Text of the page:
Minden attorney offers thoughts on Nevada's ethics law

At a time when quid pro quo political corruption is taking the national spotlight, legal counsel for the Town of Gardnerville Mike Rowe spent 20 minutes Tuesday night educating Gardnerville Town Board members about governmental ethics, specifically conflicts of interest.

The discussion was educational only, part of an annual training, and for the benefit of new board member Robin Bernhard.

The Minden attorney said the town itself does not have its own policy regarding conflicts of interest, but follows state ethics laws.

"Nobody expects public officials not to have conflicts of interest come up," Rowe said. "It happens, especially in small towns."

Rowe said conflicts of interest can arise from several situations, including having a pecuniary, or financial, interest in the outcome of a vote. He said there is a possibility of a conflict of interest any time a public officer is rendered "less impartial."

"If there is an appearance of a conflict of interest, there probably is one, and you should avoid it," Rowe said.

He urged board members to consult district counsel any time they have even minimal concerns about the issue. He said counsel will make a recommendation one way or the other, but said board members can always appeal to the Nevada Commission on Ethics, which issues a separate opinion.

"In most cases their opinion is consistent with the original opinion," Rowe said. "My recommendation is that you abide by town counsel until the (higher) opinion is issued."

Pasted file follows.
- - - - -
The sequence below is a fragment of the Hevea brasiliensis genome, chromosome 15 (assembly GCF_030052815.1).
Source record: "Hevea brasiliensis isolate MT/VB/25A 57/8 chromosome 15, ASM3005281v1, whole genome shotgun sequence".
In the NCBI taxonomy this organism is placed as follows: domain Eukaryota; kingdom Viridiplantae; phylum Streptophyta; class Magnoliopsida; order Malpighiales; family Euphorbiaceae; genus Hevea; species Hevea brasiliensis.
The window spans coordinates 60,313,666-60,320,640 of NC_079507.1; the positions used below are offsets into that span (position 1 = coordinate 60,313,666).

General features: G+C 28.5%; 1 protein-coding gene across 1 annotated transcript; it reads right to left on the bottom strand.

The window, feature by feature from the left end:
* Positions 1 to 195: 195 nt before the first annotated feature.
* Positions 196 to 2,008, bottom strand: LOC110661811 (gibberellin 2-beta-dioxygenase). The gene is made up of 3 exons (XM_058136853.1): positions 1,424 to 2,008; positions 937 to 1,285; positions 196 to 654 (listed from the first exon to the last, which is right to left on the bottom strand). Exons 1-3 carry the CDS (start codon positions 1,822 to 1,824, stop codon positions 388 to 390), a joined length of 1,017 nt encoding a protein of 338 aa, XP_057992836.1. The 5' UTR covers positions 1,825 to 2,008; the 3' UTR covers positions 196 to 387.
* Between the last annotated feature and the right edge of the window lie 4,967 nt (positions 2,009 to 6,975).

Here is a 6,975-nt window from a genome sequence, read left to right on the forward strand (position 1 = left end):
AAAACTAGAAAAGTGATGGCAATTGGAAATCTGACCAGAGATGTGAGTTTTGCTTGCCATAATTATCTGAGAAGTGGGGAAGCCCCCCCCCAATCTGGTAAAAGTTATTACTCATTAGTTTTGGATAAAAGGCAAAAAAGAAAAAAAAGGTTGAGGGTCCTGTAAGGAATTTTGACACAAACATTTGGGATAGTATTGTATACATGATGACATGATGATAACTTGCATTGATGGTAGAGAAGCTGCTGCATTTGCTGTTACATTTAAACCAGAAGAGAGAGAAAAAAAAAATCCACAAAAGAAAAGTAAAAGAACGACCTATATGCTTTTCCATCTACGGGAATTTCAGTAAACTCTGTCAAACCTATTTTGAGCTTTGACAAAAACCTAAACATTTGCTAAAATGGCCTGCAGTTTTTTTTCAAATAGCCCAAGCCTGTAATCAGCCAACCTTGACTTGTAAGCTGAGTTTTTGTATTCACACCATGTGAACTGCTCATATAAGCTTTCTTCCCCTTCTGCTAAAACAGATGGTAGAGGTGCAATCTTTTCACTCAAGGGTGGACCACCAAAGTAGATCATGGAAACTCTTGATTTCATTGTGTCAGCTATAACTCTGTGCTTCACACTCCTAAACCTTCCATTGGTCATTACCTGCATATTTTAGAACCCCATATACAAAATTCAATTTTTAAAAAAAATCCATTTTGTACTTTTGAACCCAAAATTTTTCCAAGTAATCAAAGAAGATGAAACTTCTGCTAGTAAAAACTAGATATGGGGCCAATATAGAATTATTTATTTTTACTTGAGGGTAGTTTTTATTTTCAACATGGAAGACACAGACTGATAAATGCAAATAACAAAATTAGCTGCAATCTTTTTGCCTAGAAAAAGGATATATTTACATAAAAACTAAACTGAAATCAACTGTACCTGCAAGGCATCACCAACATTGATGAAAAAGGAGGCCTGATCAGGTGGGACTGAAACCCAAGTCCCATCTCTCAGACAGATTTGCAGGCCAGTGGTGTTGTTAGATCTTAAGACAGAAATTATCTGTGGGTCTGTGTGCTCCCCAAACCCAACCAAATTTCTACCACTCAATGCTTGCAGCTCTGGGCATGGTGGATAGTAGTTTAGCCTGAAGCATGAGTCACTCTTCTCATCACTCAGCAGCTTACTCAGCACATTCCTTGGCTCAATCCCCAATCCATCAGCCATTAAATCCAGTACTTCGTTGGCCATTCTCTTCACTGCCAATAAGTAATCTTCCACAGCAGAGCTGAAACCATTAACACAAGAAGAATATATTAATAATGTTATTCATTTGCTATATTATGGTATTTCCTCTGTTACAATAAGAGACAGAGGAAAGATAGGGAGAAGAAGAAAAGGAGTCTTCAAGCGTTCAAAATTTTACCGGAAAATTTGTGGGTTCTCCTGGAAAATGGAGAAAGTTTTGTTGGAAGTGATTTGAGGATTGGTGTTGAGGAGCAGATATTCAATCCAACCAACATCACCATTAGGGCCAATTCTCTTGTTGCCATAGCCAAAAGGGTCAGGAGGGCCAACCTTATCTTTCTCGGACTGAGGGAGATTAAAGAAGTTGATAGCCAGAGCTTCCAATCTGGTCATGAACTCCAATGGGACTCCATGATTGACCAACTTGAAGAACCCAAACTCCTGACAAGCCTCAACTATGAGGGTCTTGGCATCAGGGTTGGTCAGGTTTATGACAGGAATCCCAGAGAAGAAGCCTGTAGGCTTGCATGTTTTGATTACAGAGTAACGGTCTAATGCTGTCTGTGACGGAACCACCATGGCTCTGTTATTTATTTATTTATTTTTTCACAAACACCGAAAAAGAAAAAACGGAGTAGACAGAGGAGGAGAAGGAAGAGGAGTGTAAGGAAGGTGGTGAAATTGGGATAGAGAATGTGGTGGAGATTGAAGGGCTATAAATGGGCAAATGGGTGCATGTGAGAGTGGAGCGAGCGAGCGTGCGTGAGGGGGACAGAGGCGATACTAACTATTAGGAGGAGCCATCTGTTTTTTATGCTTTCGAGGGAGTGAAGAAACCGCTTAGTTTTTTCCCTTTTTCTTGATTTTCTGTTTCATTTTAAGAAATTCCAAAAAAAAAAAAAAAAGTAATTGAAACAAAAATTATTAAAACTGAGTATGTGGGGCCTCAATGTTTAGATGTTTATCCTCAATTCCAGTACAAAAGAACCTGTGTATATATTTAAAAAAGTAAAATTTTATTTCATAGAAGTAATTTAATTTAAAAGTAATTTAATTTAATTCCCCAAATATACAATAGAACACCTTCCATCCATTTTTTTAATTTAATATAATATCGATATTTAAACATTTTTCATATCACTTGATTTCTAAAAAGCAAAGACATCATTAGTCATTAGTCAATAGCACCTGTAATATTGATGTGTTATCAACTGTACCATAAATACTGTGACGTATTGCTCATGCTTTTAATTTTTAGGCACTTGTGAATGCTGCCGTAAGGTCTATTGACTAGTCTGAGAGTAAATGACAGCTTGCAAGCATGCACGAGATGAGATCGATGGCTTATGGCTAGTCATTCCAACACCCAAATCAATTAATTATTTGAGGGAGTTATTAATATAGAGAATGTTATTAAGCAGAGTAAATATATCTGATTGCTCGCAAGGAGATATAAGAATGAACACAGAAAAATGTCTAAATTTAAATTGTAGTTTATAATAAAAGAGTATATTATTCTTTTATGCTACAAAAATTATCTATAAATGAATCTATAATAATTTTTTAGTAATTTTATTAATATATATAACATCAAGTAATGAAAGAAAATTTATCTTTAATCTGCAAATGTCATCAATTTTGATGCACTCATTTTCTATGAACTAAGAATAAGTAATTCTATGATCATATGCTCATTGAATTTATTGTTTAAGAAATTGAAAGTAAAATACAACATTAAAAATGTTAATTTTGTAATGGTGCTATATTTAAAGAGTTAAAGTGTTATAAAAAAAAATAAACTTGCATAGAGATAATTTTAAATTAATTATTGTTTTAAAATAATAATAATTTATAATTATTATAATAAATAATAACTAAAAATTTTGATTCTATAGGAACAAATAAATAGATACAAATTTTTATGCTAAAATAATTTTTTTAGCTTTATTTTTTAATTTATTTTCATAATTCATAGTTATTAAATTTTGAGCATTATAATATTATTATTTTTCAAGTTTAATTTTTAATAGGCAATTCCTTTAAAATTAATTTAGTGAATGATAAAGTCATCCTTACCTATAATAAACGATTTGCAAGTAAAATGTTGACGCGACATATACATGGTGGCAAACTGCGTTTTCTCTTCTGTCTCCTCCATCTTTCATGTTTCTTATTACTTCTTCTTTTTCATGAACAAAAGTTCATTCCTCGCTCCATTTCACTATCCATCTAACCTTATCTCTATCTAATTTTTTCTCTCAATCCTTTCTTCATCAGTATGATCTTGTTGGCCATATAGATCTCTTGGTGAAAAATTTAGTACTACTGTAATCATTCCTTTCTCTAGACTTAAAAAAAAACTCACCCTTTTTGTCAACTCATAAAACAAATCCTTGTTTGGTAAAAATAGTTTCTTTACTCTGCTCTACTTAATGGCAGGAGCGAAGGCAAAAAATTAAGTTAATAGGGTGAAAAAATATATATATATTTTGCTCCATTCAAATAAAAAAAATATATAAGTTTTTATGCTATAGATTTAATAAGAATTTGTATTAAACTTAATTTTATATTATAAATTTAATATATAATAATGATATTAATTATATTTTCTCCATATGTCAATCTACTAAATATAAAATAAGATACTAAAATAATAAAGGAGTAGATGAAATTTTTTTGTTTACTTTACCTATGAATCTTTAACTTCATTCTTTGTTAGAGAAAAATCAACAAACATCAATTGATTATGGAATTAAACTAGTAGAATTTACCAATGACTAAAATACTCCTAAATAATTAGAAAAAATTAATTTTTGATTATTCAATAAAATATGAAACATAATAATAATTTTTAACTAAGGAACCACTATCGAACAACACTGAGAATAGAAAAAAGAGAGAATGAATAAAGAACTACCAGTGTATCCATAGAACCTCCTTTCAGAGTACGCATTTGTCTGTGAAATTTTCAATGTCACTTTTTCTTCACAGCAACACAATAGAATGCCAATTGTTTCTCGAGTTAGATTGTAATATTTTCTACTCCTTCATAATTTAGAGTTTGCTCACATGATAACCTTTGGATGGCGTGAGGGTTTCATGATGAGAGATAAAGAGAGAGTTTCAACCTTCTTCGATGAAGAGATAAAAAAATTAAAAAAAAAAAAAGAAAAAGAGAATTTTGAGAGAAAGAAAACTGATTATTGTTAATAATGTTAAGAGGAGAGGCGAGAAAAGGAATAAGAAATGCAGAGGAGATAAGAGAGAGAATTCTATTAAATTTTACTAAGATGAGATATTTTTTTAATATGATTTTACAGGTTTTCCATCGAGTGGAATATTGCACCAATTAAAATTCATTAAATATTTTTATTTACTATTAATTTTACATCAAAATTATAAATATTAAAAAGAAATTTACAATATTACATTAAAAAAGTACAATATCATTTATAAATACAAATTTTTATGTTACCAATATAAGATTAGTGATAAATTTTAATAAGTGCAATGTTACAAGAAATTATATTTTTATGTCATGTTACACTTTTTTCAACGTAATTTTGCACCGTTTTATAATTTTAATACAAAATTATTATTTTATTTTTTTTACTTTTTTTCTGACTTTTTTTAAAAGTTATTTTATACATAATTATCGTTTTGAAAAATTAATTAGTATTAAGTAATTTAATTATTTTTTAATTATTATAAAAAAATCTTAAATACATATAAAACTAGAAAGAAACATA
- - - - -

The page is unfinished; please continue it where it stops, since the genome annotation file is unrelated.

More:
Rowe said the ethics commission can impose penalties for violations, including fines and removal from office.

"It's very embarrassing and very expensive, and it can be avoided," Rowe said. "The answer is simple. Disclose the conflict and don't participate in the decision. It's easier to avoid it then move forward trying to prove a point."

Rowe also discussed state open meeting laws.

"Meetings of a quorum need to be properly noticed with clear and complete statements of each item on the agenda and statements whether action should or should not be taken," he said.

He said new board members need to remember that board discussions can not stray from what's been agendized.

"Listen and make sure you stay within what's been noticed," he said.

Rowe said there are exceptions, including emergency situations, when board members can meet and take action without agendas.

"But it's important to bring it back to a public meeting (after the fact)," he said.


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